The survival horror genre – outside of some excellent indie output like Amnesia and Outlast – has taken a few steps backwards of late. Games that one fell under the “survival horror” banner have, to their detriment, become more action-oriented bulletfests.
Resident Evil games have been a very different beast as of late, jumping out of horror and into action. With disastrous results, because I never ever want to play Resident Evil 6 again. One zombie horror game that I would go back to however? Resident Evil 4, which has just been tarted up with HD visuals.
If you’ve been playing Resident Evil since the PlayStation One days, you might have picked up that games from that franchise have become something different. You’ve changed man, you’ve changed. And you can blame the Gamecube for that.
Resident Evil has really taken one hell of a detour in recent years. What was once originally a horror game of Stephen King proportions has now become the Michael Baysplosion of action games. A move which no one has been happy about. And that’s why Resident Evil is going back to basics when the sequel eventually rolls around.
Believe it or not, but I love me some good PR. When you market a game right, everyone wins. There’s been some questionable PR stunts done in the past, and then there have been some awesome ones done to promote a game. And then you get something that sounds so bad that it’s actually genius. Pity the one that Capcom had in mind is getting yanked, because terrorisms.
Bethesda’s all done with Skyrim, so it’s time for them to move on to new things. The problem is we have no idea what those things might be. the company’s teased us with a new little video showing…well, not much. What could it be?
Great zombie game: Left 4 Dead 2. Terrible zombie game that I wish would die in a fire: Resident Evil 6. I hated that damn game with a passion last year, and a recent attempt to replay it with the new patches just reinforced my hate for the Capcom disasterpiece. And now, it looks like they’re going to be infecting Left 4 Dead 2 as well. But don’t expect a Tekken X Street Fighter crossover here.
Dead Space and Resident Evil have both completed their transformations from survival horror to all-out-action romps. Silent Hill is quickly becoming a forgotten memory and Alone in the Dark is best left exactly there. It’s becoming increasingly difficult to find “horror” games in the AAA retail space. the last one I played and actually loved was ZombiU – but that was more “tense” as opposed to scary. Gears of War Designer Clifford Bleszinski says that’s because nobody buys scary games.
It’s that time of the year again where game publishers begin posting results, and Capcom has some of those numbers to share. After shifting almost five million units, you’d think that Resident Evil 6 would be a reason to pop open some bubbly, but nothing could be further from the truth for that now maligned franchise, as Capcom has marked it as an official disappointment.
Resident Evil, what happened to you? You used to be cool. I remember plopping your second game into a Playstation console, gaming away throughout the night and mentally scarring myself to the point where I was too scared to get out of bed to take a piss break. Now? You’re a mere shadow of your former self, an action-bloated adrenaline junkie film that doesn’t surprise or innovate. And according to Resident Evil producer Maachika Kawata, this new direction may have been the wrong one.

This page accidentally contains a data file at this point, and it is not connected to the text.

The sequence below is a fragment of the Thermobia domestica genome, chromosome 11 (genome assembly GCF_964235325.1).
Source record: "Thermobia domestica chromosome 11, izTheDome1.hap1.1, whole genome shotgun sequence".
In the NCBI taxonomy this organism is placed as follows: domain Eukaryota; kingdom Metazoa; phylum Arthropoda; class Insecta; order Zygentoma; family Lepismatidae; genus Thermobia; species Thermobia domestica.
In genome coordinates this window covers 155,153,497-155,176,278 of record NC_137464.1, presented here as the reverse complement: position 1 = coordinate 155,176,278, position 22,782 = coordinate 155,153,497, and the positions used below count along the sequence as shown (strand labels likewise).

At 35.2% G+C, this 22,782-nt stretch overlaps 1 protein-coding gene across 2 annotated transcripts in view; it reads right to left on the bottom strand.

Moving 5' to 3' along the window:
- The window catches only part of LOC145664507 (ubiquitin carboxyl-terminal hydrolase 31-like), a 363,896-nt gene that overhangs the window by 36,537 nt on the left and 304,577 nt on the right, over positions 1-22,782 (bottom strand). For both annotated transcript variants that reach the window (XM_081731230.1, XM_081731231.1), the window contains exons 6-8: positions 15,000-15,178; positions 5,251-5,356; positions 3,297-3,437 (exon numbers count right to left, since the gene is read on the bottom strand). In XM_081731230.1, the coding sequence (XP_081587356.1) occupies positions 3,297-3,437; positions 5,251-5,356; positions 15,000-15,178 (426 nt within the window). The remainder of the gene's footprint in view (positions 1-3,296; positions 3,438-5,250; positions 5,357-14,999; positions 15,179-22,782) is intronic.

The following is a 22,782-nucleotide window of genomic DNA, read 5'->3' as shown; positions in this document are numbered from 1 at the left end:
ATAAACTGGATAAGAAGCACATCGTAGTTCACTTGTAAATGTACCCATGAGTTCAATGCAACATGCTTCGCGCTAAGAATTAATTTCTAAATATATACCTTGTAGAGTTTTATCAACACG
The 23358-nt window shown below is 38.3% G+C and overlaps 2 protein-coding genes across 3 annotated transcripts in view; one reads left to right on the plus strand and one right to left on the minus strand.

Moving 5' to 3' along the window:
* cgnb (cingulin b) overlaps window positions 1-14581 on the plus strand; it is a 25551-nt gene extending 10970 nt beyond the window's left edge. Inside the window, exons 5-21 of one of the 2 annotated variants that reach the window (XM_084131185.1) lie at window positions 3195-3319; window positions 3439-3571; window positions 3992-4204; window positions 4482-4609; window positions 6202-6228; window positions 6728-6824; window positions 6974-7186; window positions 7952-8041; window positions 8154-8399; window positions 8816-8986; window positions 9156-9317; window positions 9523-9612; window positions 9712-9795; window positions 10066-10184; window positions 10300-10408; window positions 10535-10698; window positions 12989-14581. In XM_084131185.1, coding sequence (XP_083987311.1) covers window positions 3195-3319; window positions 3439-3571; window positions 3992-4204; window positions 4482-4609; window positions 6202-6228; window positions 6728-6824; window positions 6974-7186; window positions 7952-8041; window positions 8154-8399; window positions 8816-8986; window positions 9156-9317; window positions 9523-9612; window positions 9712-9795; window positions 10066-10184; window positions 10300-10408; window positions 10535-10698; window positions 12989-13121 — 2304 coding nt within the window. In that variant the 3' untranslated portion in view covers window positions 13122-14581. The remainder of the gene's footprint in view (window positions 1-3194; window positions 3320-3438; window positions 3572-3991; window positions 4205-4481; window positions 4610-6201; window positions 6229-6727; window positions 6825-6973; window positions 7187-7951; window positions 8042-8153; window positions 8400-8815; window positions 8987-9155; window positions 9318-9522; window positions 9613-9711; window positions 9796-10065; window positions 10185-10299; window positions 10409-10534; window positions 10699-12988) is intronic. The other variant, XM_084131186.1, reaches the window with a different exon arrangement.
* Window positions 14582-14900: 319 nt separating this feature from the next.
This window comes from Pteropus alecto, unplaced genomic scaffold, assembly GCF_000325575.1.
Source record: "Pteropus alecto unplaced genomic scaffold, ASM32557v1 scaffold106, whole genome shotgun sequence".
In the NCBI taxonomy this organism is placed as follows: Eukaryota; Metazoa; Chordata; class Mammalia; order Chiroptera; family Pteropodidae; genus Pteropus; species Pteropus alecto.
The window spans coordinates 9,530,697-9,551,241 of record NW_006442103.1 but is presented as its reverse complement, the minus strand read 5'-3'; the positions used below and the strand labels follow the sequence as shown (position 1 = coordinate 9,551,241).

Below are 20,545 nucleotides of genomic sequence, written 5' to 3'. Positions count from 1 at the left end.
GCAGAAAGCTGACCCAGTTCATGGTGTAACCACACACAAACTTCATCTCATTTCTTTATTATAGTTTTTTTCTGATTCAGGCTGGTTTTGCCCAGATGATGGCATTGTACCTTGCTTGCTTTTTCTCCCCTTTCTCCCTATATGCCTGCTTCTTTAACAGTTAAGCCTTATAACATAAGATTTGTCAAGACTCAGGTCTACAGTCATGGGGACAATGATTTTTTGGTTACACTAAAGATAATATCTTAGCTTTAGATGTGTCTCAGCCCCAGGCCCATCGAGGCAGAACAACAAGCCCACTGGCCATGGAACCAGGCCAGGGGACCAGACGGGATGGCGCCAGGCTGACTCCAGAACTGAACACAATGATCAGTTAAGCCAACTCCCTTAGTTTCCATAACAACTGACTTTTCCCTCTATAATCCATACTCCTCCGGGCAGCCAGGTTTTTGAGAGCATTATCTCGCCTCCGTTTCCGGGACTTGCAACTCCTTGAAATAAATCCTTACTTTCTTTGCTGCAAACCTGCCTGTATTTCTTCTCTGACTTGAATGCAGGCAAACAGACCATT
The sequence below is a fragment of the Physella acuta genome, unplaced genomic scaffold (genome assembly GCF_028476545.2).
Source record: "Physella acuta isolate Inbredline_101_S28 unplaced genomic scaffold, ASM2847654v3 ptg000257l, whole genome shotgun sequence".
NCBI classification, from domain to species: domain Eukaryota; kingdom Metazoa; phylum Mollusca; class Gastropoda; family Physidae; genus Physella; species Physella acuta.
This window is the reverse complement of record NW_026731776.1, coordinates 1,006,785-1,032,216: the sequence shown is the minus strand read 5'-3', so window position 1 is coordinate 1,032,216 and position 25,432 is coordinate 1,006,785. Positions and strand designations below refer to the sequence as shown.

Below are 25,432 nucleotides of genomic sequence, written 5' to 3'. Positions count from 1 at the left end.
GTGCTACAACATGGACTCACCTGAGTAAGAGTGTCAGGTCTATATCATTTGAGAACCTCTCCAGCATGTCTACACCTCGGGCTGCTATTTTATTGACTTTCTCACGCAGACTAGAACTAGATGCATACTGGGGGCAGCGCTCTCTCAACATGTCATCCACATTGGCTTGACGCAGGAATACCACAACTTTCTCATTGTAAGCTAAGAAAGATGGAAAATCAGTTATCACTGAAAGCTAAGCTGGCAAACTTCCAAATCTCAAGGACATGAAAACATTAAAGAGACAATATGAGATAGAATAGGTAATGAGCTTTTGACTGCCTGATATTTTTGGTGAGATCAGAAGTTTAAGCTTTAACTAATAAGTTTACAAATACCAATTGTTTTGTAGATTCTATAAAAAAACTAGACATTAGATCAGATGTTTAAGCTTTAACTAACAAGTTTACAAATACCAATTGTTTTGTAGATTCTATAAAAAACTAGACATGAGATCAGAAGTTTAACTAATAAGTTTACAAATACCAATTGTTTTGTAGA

Let’s face it. Resident Evil is a mere shadow of what it used to be. Once a shining example in the survival horror genre, its focus has shifted to being pretty much a straight-out action experience. Resident Evil: Revelations producer Masachika Kawata has said that the franchise could get a much needed reboot – provided it retains “what Resident Evil is and what makes it appealing to fans.” Wait. What?
Ever since Resident Evil 4 burst onto the scene back in 2005, there’s no denying that the franchise has been moving towards a more action-orientated route, stripping frights from the core gameplay for a more visceral and explosive experience. RE 5 saw a major leap in that direction, becoming a polarising game that still sold well. Now, the sixth core game expands on this new direction entirely, adding more explosions than necessary to become an action game centred on bio-terrorism. And it fails miserably in that transition.
I’m busy playing through Resident Evil 6 right now, and let me tell ya; I’m not digging it. I’ve got a number of issues with the game so far, but they can wait until the review next week. What I will mention though, is that damn horrendous camera, which has me playing the game from the viewpoint of Chris Redfield's rectum. This has long been an issue with more modern day versions of Resident Evil, and finally, Capcom is going to fix it. Just not right now.
By all accounts, it’s probably not be the best game in the Resident Evil series – but the not-at-all-scary giraffe blowing simulator with a six on the end of it has become the most shipped game in Capcom’s gloriously long history.
One of the biggest complaints levied against Capcom’s recently released
survival horror balls-to-the-wall action game Resident Evil 6 is that it crams too much in to a single game, trying to appeal to everybody; ultimately resulting in a sloppy, incohesive mess. Producer Yoshiaki Hirabayashi says that the removal of the series traditional elements was to help sell the game to a wider audience.